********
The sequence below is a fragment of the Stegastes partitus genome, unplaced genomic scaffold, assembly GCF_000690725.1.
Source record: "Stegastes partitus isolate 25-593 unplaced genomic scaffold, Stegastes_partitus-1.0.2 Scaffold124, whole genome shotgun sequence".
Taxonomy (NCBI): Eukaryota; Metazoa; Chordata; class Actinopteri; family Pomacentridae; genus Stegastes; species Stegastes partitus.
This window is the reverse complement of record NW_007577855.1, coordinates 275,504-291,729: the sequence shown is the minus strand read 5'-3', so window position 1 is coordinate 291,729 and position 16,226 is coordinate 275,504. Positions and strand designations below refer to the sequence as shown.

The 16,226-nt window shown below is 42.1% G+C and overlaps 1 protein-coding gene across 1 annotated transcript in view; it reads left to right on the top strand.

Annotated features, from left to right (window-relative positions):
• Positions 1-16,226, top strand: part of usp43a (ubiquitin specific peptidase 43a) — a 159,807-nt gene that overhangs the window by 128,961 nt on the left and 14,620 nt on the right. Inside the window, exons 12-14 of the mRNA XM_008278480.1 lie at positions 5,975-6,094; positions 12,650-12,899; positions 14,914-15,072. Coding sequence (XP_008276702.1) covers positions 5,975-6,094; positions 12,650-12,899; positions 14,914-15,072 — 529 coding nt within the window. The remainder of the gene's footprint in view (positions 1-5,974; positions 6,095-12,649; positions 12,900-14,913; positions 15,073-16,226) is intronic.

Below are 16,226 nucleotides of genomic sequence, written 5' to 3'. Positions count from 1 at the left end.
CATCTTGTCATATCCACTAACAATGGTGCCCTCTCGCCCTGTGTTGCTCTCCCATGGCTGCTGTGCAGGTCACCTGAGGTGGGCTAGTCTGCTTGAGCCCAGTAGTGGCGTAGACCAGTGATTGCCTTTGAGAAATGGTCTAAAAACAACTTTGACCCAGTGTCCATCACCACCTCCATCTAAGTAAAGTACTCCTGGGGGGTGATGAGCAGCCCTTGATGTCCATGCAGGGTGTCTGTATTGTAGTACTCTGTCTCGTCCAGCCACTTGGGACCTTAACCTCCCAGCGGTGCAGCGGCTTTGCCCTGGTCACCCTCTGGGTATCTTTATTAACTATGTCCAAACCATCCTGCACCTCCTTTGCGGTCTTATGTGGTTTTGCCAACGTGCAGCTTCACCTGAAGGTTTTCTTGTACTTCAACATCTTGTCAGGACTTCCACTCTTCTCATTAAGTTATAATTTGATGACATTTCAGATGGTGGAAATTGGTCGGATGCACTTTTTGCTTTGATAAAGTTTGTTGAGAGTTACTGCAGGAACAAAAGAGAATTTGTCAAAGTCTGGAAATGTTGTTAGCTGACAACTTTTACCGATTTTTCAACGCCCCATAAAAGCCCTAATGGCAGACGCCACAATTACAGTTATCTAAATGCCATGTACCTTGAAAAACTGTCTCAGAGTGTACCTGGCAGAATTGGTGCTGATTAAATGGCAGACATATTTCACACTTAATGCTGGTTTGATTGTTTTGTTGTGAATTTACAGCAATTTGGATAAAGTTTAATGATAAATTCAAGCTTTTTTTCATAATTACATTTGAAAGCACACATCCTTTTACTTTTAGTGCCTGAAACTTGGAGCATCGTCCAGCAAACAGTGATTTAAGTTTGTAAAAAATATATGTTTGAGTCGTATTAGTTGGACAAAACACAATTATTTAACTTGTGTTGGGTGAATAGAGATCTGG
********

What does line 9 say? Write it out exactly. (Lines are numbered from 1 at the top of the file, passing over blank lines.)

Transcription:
CATCTTGTCATATCCACTAACAATGGTGCCCTCTCGCCCTGTGTTGCTCTCCCATGGCTGCTGTGCAGGTCACCTGAGGTGGGCTAGTCTGCTTGAGCCCAGTAGTGGCGTAGACCAGTGATTGCCTTTGAGAAATGGTCTAAAAACAACTTTGACCCAGTGTCCATCACCACCTCCATCTAAGTAAAGTACTCCTGGGGGGTGATGAGCAGCCCTTGATGTCCATGCAGGGTGTCTGTATTGTAGTACTCTGTCTCGTCCAGCCACTTGGGACCTTAACCTCCCAGCGGTGCAGCGGCTTTGCCCTGGTCACCCTCTGGGTATCTTTATTAACTATGTCCAAACCATCCTGCACCTCCTTTGCGGTCTTATGTGGTTTTGCCAACGTGCAGCTTCACCTGAAGGTTTTCTTGTACTTCAACATCTTGTCAGGACTTCCACTCTTCTCATTAAGTTATAATTTGATGACATTTCAGATGGTGGAAATTGGTCGGATGCACTTTTTGCTTTGATAAAGTTTGTTGAGAGTTACTGCAGGAACAAAAGAGAATTTGTCAAAGTCTGGAAATGTTGTTAGCTGACAACTTTTACCGATTTTTCAACGCCCCATAAAAGCCCTAATGGCAGACGCCACAATTACAGTTATCTAAATGCCATGTACCTTGAAAAACTGTCTCAGAGTGTACCTGGCAGAATTGGTGCTGATTAAATGGCAGACATATTTCACACTTAATGCTGGTTTGATTGTTTTGTTGTGAATTTACAGCAATTTGGATAAAGTTTAATGATAAATTCAAGCTTTTTTTCATAATTACATTTGAAAGCACACATCCTTTTACTTTTAGTGCCTGAAACTTGGAGCATCGTCCAGCAAACAGTGATTTAAGTTTGTAAAAAATATATGTTTGAGTCGTATTAGTTGGACAAAACACAATTATTTAACTTGTGTTGGGTGAATAGAGATCTGG